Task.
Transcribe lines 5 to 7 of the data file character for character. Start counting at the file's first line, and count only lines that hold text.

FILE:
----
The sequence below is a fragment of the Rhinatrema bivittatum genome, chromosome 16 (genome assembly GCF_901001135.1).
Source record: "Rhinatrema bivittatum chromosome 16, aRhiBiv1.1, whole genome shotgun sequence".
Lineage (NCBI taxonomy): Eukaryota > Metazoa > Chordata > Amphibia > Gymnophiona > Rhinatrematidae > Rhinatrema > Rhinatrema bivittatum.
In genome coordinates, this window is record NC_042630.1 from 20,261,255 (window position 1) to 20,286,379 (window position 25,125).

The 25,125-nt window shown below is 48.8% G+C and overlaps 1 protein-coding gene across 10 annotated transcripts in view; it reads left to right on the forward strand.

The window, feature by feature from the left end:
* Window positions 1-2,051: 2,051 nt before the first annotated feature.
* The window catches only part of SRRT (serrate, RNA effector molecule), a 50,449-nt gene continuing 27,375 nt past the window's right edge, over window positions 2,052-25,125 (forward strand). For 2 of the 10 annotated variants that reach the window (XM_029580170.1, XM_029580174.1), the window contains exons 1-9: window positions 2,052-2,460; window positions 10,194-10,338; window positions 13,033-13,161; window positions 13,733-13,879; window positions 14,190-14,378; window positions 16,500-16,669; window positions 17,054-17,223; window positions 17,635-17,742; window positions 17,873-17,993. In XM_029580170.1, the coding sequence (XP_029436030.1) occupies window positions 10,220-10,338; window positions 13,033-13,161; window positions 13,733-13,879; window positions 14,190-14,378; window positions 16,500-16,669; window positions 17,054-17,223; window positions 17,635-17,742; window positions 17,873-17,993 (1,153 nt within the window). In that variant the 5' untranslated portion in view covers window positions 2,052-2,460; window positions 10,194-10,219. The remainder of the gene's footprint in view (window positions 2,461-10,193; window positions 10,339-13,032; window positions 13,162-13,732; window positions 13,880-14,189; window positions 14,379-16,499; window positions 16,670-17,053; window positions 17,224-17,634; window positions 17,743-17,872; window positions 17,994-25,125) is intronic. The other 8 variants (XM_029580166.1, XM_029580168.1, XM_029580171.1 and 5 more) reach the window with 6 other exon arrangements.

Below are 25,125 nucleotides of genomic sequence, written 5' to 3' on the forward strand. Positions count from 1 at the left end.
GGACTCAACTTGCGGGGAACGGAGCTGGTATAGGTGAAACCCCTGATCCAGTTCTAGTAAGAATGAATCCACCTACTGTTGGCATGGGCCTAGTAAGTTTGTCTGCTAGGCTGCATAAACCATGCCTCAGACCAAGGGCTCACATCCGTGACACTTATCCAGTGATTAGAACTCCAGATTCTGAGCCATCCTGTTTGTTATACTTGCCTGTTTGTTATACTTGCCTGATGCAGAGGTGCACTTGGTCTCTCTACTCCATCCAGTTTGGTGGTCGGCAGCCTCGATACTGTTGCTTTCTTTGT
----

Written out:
The 25,125-nt window shown below is 48.8% G+C and overlaps 1 protein-coding gene across 10 annotated transcripts in view; it reads left to right on the forward strand.

The window, feature by feature from the left end:
* Window positions 1-2,051: 2,051 nt before the first annotated feature.